Our plan is to provide affordable, clinically proven, medical and consumer products that improve infant health based on our core competency in stochastic vibro-tactile stimulation (SVS). Thus far, in clinical evaluations, our technology has proven to help infants relax, enhance their cardio-respiratory function and improve oxygenation - all vital to healthy human development. We have the potential to alleviate many infant health issues including; recovery from drug-exposure, apnea of prematurity, colic and even cognitive and behavioral development. And when we say affordable, we mean affordable to every health system and community wellness program in the World. At Prapela, we think big and believe we have the opportunity to impact the health and wellness of every child. Our first product is a baby box including a sleeping surface inserted inside the bottom of the box with controls integrated into a power cord that extends outside the box. The box ships flat and pops up to be about 27" long, 17" wide and 10" high. The box is constructed of corrugated cardboard. The sealed platform inserted inside the bottom of the box contains a vibrating actuator and uses extremely low power. A foam mattress covered with both a waterproof liner and a natural cotton fitted sheet sits on top of the platform. A small hole in the box below the platform accommodates the pass through for the power cord. The vibration is turned on for a cycle of treatment by depressing a button - much like a heating pad switch. Set up takes about a minute and with one setting the product is easy to learn and use. While treating NAS infants during withdrawal our baby box would be used as a complementary relaxation/sleeping site in the hospital nursery as well as in-room with mother. Whenever caregivers are unable to hold or cuddle a NAS infant, the patient would be placed in the baby box and the switch turned on to activate the SVS platform. After discharge from the hospital, the baby box would be used at home either as the primary sleeping environment or supplemental site for both daytime naps and evening sleep. The SVS baby box easily fits inside a bassinet or playpen. Again, whenever a caregiver at home is unable to console an infant by touch, swaddling, skin to skin contact or rocking, the baby would be placed in the box and the switch turned on to help console the infant. A second touch of the button will shut off the vibration cycle. To start the cycle again, the caregiver touches the same button. A dim LED on the control switch will confirm the vibration is active. When the LED light is off, so is the vibration. For commercialization, we have already identified and started the product development process with our US based contract manufacturing partners and we will bill and ship from a central site in New England. Our unique, foldable box will be made by an established box manufacturer. Our electronics package will be assembled and tested by an electronic manufacturing services company in operation for almost 40 years. We will be proud to say our product will be made in America. Priced at approximately $150 each, we will position the product to help reduce stay, reduce morphine use and improve care after discharge. For hospitals that prefer not to provide the product at discharge, the same product will be available online at our eCommerce website at $150 with two-day delivery. NAS is a concentrated market which makes it easy and affordable to reach. Neonatologists and Neonatal Nurse Practitioners are the most active health care practitioners and regularly attend a few national organization meetings/conferences. Special meetings on NAS held by State agencies and professional medical organizations are well promoted and attended. Our plan is to cover the market with a small number of neonatal specialists and an informative and efficient e-commerce website. Further, through social media we plan to educate the community on the benefits and affordability of our product, encouraging them to evaluate and purchase the product. Our goal is that within 2 years after launch, we expect more than 50% of the drug-exposed newborns and their caregivers will use the product - improving their overall health and giving them a better chance at a lifetime of wellness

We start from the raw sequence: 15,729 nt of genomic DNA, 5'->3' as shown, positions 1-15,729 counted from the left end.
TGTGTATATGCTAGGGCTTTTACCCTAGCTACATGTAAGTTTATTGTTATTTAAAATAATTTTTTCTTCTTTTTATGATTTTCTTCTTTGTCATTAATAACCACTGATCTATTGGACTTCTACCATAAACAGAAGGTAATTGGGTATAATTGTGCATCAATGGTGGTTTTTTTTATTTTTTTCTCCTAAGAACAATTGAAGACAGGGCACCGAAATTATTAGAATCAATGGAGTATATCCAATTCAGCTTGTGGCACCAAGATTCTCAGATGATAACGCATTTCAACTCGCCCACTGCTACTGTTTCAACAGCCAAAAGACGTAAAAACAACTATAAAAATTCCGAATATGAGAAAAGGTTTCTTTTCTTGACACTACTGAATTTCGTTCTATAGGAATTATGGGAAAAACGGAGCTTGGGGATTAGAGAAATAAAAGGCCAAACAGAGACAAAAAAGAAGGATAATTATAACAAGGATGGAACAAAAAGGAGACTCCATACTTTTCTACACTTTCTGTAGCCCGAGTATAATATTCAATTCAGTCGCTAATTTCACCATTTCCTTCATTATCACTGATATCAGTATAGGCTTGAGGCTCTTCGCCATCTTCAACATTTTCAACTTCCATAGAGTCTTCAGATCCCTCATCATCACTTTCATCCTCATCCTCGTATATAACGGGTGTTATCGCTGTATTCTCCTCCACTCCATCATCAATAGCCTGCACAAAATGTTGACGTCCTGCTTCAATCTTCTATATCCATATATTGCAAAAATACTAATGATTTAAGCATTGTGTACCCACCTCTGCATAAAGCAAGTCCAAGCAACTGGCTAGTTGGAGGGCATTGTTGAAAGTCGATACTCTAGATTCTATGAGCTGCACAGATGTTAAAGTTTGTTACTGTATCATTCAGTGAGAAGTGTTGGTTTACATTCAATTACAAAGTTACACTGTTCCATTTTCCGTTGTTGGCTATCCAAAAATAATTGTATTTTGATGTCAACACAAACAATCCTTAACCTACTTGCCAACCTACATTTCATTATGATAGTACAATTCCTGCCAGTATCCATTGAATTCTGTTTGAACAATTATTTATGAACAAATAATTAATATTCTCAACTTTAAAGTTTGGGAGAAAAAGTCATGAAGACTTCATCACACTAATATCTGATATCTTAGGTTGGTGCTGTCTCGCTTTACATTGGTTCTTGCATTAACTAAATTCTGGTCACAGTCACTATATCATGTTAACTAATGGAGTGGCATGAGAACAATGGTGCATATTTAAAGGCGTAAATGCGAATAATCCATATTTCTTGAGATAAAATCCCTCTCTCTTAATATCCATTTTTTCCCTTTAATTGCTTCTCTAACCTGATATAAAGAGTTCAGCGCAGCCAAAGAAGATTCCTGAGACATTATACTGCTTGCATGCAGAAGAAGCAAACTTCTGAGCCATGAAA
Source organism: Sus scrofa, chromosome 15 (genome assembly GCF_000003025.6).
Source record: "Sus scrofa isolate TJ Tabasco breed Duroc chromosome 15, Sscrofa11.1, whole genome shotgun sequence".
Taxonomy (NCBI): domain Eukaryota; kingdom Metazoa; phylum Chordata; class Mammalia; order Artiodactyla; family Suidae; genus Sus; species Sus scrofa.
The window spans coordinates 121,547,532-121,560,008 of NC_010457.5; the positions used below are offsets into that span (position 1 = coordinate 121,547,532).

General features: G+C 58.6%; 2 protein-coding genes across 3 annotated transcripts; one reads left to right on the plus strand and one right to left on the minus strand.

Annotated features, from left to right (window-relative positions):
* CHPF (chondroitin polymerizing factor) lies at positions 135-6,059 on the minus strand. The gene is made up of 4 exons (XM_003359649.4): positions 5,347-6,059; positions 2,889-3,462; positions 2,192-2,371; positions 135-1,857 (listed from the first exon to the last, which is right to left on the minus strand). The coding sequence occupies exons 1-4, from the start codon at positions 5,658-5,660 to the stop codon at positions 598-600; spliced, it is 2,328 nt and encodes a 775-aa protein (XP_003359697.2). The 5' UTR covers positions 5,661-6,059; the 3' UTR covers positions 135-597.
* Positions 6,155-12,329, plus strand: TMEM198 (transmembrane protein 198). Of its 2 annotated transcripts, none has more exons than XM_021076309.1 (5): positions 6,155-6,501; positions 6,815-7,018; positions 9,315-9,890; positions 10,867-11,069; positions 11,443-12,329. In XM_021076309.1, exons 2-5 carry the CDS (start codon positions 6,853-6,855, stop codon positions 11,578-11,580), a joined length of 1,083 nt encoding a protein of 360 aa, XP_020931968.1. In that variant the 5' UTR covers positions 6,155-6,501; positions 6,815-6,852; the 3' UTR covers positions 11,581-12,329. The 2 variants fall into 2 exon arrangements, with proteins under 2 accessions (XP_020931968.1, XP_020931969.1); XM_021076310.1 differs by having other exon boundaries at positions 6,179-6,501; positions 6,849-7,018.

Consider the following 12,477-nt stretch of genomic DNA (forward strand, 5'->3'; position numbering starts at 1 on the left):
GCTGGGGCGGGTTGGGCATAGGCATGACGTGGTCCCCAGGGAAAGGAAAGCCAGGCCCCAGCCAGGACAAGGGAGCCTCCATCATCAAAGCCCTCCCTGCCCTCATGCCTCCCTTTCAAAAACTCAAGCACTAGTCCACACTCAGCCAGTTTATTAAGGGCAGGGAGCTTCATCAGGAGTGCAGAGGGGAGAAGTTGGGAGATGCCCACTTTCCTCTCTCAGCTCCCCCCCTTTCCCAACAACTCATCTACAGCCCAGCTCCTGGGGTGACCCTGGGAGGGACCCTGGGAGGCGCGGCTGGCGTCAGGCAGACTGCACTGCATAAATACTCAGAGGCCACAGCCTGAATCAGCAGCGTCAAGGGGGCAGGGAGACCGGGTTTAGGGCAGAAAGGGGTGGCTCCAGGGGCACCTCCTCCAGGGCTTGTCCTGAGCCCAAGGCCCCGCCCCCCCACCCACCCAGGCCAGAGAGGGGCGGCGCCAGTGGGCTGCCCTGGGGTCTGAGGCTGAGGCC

Who benefits? (1500 characters)

50,000+ drug exposed newborns each year - by improving their health & wellness The parents/caregivers of drug-exposed newborns - reducing their stress and workload of care. Social workers who help support new parents recovering from addiction while caring for their NAS baby. The community where our drug-exposed babies are raised - with better health these kids will be free to help their communities be stronger/better as they grow into adulthood. Medicaid - with a non-pharmacological tool that improves care and lowers the cost to take care of the 80% or more of drug-exposed babies covered under Medicare. US Citizens - by reducing the amount we spend to care for NAS infants (>$60,000 each) while improving outcomes When parents and caregivers experience how our technology consoles their baby they sometimes begin to cry. Often its the first time they have seen their baby relaxed, making eye contact or not screaming. The impact of our product is often deeply emotional.